Suze: is that in this particular case for instance, they say that their monthly expenses are $5600 a month. Now that includes their mortgage. So since they only owe $120,000 more on that, let's just say their mortgage payment was $1000 a month.


Suze: So their expenses no longer will be $5600 a month. Let's just assume that maybe their monthly expenses will be cut to around $4500 a month.


Suze: $45,000 a month is $54,000 a year. Now I just want you to put a pin in that for one second.


Suze: Even if they only had a $250,000 term life insurance policy. $120,000 goes to the mortgage. That leaves the surviving spouse $130,000. This $54,000 a year need will not even last the surviving spouse three years.


Suze: So now this spouse is in trouble. Do you see that KT?


KT: So there's a formula that you want to tell them.


Suze: Yes. So the formula goes like this:


Suze: Whatever the annual need happens to be, and in this case it's $54,000. You multiply that by 40.


Suze: In this example,


Suze: that is $2,160,000. Why $2,160,000? It's very simple. Listen closely.


Suze: Upon the death of a spouse in this situation, the surviving spouse will get $2,160,000 tax-free.


Suze: Now the surviving spouse pays off the mortgage, because that's what they wanted to do. And that will leave them with approximately $2 million. At this point, because we don't know. Can the surviving spouse work? What can the surviving spouse do? So let's assume that the surviving spouse can't do anything possibly for the rest of their life.


Suze: So they then take that $2 million and they invest it. They can invest it in, Treasury Notes, they can invest it in stocks, bonds, dividends. All kinds of things. But they could easily get approximately 4% on that money. Which gives them $80,000 a year.


Suze: Now remember the need in this case was $54,000 a year, but that was after tax.


Suze: Now this surviving spouse is getting 80,000 a year, most likely will be taxable.


Suze: So after taxes,


Suze: what you're going to see here is that the surviving spouse will easily have $54,000 a year to spend on their expenses, and have extra money for growth and inflation. That is how it works.


Suze: So in this situation, they both need approximately $2 million dollars


Suze: of a term life insurance policy to cover the what ifs of life. Now. Because they are so young, which is what I was pointing out a little bit ago to you, KT.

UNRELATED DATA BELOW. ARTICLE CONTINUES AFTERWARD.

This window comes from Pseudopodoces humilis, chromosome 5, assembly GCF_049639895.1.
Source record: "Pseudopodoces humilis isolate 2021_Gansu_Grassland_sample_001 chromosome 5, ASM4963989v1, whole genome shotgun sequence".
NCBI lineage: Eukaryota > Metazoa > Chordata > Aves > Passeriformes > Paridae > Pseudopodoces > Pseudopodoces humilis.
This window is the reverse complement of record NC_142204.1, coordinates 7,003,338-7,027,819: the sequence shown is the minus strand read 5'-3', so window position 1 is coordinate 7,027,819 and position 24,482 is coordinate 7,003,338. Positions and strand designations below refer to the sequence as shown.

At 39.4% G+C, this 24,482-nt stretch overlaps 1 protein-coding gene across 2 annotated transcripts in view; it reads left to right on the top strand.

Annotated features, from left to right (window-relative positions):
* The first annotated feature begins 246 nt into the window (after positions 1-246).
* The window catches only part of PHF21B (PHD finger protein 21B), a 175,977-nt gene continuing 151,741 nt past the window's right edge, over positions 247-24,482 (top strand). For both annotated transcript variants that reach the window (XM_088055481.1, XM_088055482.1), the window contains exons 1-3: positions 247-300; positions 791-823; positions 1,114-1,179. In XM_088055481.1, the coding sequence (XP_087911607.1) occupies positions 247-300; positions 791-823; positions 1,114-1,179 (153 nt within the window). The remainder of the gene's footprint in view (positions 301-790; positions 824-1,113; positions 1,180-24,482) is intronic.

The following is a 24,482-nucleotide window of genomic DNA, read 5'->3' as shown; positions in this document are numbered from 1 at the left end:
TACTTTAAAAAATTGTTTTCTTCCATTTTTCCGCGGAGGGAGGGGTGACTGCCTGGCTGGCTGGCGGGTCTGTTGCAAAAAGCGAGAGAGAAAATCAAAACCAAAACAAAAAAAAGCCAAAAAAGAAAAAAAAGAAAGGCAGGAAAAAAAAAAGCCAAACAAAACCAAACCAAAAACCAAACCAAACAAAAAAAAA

Suze: At the age of 34 or 37...


KT: In good health.


Suze: In great health. It is not going to cost them a whole lot on any level.


KT: For 30 years.


Suze: For 30 years. It's something that they need to put into their budget. Maybe it will be $200 a month,


Suze: maybe less, who knows? But here's what you have to keep in mind, everybody. I just gave you the formula for two young people about to have a baby, and they don't have any other assets, any other income.


Suze: As you get older, you have to take into consideration, if you need $54,000 a year to live on.


Suze: And let's say you're in a situation where maybe you qualify for widow's benefits, or a pension, or Social Security, or whatever it may be.


Suze: You would subtract from that 54,000 that you need, all the income that you know is going to come in, whether you work or not. Maybe you have a big IRA or retirement account that can generate for you 10, 15 or $20,000 a year of income. So therefore your true need would only be maybe in this situation $34,000 a year.


Suze: So whatever your annual need is after all your other sources of income that you don't have to work for, that is the figure that you multiply by 40 to give yourself the correct amount of insurance that you need.


Suze: As you get older,


Suze: again, hopefully you will not need any insurance at all, because your assets will have accumulated and you would have built up equity in your home and everything else. So that eventually no life insurance is needed. So this formula that I just gave you, really